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Monday, October 17, 2011

Threatened To Expose News International

Sabu, LulzSec public mouthpiece, has recently made additional claims about a cache of emails pinched from News International. However, the outfit pointed out that it won’t be unleashing them just yet.


While it seems to many that the UK police can be considered the last people to trust to conduct an inquiry into phone tapping of News International, more and more industry observers consider a group of wanted hacktivists as the best hope for revealing the truth.

During a revealing interview for the anonymous hacktivist, it was found out that a Chinese server was at the time holding around 4GB of emails leaked from the Sun. After a hacking group’s high-profile raid on the newspaper’s server, Sabu announced via Twitter that a bunch of emails had been pinched. Despite the fact that this wasn’t verified at the moment, Sabu again said during an interview on Reddit that those emails, as well as a host of others, are really in his possession.

Nevertheless, “because of timing”, the media savvy group won’t be publishing the above mentioned emails just yet. Meanwhile, Sabu announced that in the stolen data there was information from HSBC and other banks, though there were “no smoking guns yet”. It is still not clear what Sabu is waiting for, as there is a probability that he will already be behind bars when the time comes to publish those emails, especially considering a police operation to topple LulzSec.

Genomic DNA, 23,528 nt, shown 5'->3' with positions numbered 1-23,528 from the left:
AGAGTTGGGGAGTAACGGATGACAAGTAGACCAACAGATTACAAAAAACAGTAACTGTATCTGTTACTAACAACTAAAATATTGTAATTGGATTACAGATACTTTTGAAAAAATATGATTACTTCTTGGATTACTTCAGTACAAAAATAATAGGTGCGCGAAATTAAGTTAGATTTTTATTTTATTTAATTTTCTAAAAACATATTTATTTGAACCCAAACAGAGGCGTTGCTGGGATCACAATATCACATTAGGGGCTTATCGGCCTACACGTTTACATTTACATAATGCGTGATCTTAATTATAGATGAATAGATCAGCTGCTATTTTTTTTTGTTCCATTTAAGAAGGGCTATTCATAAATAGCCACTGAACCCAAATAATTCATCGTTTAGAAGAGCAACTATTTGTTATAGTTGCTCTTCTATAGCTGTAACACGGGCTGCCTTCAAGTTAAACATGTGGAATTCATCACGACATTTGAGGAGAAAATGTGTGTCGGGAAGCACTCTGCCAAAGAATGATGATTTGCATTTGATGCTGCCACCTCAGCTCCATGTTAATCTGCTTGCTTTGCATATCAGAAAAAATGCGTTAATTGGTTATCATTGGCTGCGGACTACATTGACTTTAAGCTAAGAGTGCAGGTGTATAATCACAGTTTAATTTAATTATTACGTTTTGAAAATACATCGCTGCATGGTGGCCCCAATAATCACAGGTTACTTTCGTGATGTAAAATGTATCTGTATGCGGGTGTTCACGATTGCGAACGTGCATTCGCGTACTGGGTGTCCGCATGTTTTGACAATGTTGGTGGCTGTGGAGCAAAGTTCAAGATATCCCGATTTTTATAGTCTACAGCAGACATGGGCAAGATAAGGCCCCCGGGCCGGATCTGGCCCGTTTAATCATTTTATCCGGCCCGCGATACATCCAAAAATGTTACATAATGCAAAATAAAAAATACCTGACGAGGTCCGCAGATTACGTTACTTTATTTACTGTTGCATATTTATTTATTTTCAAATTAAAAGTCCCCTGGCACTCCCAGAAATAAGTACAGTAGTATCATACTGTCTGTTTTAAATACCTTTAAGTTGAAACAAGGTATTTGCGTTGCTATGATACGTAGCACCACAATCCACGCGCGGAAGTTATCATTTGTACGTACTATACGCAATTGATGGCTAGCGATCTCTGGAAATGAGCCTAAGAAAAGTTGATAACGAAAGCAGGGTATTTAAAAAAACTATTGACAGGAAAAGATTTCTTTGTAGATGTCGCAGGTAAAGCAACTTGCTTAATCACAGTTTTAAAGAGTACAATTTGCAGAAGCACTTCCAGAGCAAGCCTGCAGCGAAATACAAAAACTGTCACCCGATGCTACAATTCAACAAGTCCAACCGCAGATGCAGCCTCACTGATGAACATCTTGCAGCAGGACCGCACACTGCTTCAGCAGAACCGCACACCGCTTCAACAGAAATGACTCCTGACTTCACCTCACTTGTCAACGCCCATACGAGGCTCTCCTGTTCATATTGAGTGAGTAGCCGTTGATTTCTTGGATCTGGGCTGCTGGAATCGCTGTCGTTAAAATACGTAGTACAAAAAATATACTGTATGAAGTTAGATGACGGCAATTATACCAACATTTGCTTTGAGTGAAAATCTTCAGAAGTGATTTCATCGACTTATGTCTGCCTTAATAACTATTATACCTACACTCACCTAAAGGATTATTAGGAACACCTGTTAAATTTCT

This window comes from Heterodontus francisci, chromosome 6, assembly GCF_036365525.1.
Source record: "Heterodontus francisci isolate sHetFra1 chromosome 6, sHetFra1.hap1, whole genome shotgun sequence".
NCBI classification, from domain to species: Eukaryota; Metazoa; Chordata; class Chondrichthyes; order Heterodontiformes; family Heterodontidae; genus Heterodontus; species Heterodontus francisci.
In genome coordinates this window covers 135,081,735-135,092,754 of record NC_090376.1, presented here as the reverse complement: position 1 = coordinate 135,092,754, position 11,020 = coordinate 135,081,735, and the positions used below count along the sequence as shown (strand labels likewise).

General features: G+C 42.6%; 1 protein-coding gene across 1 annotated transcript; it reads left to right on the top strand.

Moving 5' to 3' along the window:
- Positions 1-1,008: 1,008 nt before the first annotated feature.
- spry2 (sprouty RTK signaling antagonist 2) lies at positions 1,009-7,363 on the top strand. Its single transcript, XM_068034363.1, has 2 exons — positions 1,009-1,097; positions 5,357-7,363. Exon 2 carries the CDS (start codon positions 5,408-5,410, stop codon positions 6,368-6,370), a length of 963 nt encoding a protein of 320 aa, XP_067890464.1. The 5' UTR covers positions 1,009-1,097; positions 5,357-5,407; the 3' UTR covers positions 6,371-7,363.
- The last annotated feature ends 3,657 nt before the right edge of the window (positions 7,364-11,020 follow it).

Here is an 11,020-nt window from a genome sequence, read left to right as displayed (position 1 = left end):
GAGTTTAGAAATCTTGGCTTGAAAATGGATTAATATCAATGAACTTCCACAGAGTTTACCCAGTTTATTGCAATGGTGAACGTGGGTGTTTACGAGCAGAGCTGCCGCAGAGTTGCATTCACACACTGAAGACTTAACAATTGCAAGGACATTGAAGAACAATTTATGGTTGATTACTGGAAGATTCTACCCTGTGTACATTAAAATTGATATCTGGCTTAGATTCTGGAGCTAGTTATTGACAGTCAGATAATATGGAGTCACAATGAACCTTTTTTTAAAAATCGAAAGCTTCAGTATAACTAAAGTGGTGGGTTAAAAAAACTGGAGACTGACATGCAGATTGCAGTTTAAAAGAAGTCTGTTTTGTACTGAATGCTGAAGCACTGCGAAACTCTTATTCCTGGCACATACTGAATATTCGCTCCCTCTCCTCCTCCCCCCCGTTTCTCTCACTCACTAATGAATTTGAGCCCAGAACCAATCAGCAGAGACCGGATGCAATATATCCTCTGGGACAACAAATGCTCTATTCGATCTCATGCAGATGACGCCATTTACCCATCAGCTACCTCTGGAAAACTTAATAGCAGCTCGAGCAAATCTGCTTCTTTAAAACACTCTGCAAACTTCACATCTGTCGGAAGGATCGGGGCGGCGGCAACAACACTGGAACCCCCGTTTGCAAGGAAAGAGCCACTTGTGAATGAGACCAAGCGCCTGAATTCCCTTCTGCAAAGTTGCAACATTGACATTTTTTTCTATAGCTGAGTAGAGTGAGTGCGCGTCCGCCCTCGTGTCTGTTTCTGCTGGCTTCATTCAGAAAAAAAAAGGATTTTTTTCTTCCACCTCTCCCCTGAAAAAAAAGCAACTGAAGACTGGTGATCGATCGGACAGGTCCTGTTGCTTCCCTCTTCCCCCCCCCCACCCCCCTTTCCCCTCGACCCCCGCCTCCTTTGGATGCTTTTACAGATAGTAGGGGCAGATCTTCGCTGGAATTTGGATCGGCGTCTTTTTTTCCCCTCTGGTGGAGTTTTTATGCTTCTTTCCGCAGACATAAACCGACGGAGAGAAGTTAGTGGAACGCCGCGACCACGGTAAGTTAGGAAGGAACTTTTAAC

Sabu announced to be “past the point of no return”, claiming that he is technically on the run and it would be his “own friends” eventually taking him down. Ironically enough, the person who could offer greater evidence in the corruption case against the paper would likely get a longer sentence than any phone-tapping footmen if being apprehended. The interview in question revealed a bit more about Sabu’s identity, providing further credence to claims that he appeared to be a New Yorker of Puerto Rican origin in his thirties.

Industry observers approached the newspaper to get a response to the hacker’s claims, but News International refused to provide any comments. The paper’s response about if criminally obtained data collected by the worldwide-known hacker group should be allowed as evidence, the representative would only say that they were collaborating with the police on this matter.

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